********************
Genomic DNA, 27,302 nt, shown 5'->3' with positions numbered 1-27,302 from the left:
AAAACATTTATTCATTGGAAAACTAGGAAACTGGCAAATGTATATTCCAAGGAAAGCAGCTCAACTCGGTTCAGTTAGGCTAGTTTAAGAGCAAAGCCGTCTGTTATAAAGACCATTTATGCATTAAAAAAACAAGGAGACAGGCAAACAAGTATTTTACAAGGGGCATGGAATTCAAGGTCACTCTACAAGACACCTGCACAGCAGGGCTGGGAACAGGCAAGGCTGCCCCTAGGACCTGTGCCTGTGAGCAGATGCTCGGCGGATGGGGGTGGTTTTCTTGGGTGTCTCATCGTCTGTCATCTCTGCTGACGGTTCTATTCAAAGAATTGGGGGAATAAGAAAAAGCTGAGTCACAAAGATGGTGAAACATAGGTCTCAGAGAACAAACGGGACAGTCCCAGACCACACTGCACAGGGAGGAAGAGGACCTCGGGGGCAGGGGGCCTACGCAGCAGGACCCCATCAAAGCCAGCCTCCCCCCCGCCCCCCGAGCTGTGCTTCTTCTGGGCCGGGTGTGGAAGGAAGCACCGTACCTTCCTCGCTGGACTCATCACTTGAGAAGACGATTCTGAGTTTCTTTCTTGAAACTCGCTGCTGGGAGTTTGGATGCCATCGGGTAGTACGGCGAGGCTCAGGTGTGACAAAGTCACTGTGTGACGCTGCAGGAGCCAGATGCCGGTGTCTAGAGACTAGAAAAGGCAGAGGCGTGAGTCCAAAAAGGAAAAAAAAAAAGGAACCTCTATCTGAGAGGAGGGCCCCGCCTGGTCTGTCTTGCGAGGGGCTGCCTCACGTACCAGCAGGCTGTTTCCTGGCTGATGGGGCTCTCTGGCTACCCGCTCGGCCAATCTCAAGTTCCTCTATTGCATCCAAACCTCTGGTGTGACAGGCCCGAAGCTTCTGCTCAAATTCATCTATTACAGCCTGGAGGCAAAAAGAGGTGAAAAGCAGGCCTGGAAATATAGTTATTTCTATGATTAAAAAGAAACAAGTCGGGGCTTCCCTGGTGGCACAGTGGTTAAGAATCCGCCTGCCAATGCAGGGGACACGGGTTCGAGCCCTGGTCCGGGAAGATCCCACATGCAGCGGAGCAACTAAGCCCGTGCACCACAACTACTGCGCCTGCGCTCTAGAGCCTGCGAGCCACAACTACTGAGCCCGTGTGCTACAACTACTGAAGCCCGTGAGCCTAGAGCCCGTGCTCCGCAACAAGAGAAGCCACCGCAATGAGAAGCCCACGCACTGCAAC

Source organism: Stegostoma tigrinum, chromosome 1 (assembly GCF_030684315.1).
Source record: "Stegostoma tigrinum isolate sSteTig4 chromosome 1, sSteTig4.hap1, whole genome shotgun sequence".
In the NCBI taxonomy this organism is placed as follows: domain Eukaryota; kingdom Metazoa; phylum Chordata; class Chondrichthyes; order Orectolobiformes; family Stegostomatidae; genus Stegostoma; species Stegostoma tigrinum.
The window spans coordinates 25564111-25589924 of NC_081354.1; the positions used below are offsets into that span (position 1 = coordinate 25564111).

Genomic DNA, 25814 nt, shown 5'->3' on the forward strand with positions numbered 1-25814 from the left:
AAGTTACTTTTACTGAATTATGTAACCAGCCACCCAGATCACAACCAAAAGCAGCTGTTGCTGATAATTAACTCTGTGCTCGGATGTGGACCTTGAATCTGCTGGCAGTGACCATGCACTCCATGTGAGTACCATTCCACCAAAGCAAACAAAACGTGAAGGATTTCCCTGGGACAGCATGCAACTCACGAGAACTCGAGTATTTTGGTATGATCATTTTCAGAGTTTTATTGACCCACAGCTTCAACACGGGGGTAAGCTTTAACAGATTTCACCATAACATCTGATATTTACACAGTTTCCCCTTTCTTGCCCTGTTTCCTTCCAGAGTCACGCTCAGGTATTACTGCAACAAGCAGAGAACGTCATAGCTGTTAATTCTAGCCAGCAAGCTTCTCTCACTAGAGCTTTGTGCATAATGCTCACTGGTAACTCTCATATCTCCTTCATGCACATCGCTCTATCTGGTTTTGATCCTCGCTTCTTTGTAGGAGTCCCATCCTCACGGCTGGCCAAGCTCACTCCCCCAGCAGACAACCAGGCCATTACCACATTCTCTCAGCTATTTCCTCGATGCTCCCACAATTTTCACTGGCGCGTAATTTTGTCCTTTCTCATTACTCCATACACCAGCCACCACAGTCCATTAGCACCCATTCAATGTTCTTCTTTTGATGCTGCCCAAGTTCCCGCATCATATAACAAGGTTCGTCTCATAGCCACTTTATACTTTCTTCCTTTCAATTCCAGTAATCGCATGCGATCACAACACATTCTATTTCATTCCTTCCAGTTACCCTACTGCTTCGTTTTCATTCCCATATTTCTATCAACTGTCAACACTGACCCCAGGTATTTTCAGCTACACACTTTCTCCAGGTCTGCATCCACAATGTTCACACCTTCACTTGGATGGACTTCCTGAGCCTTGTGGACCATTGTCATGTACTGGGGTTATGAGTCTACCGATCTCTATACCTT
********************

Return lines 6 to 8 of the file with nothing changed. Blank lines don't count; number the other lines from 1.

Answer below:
The window spans coordinates 25564111-25589924 of NC_081354.1; the positions used below are offsets into that span (position 1 = coordinate 25564111).

Genomic DNA, 25814 nt, shown 5'->3' on the forward strand with positions numbered 1-25814 from the left:
AAGTTACTTTTACTGAATTATGTAACCAGCCACCCAGATCACAACCAAAAGCAGCTGTTGCTGATAATTAACTCTGTGCTCGGATGTGGACCTTGAATCTGCTGGCAGTGACCATGCACTCCATGTGAGTACCATTCCACCAAAGCAAACAAAACGTGAAGGATTTCCCTGGGACAGCATGCAACTCACGAGAACTCGAGTATTTTGGTATGATCATTTTCAGAGTTTTATTGACCCACAGCTTCAACACGGGGGTAAGCTTTAACAGATTTCACCATAACATCTGATATTTACACAGTTTCCCCTTTCTTGCCCTGTTTCCTTCCAGAGTCACGCTCAGGTATTACTGCAACAAGCAGAGAACGTCATAGCTGTTAATTCTAGCCAGCAAGCTTCTCTCACTAGAGCTTTGTGCATAATGCTCACTGGTAACTCTCATATCTCCTTCATGCACATCGCTCTATCTGGTTTTGATCCTCGCTTCTTTGTAGGAGTCCCATCCTCACGGCTGGCCAAGCTCACTCCCCCAGCAGACAACCAGGCCATTACCACATTCTCTCAGCTATTTCCTCGATGCTCCCACAATTTTCACTGGCGCGTAATTTTGTCCTTTCTCATTACTCCATACACCAGCCACCACAGTCCATTAGCACCCATTCAATGTTCTTCTTTTGATGCTGCCCAAGTTCCCGCATCATATAACAAGGTTCGTCTCATAGCCACTTTATACTTTCTTCCTTTCAATTCCAGTAATCGCATGCGATCACAACACATTCTATTTCATTCCTTCCAGTTACCCTACTGCTTCGTTTTCATTCCCATATTTCTATCAACTGTCAACACTGACCCCAGGTATTTTCAGCTACACACTTTCTCCAGGTCTGCATCCACAATGTTCACACCTTCACTTGGATGGACTTCCTGAGCCTTGTGGACCATTGTCATGTACTGGGGTTATGAGTCTACCGATCTCTATACCTT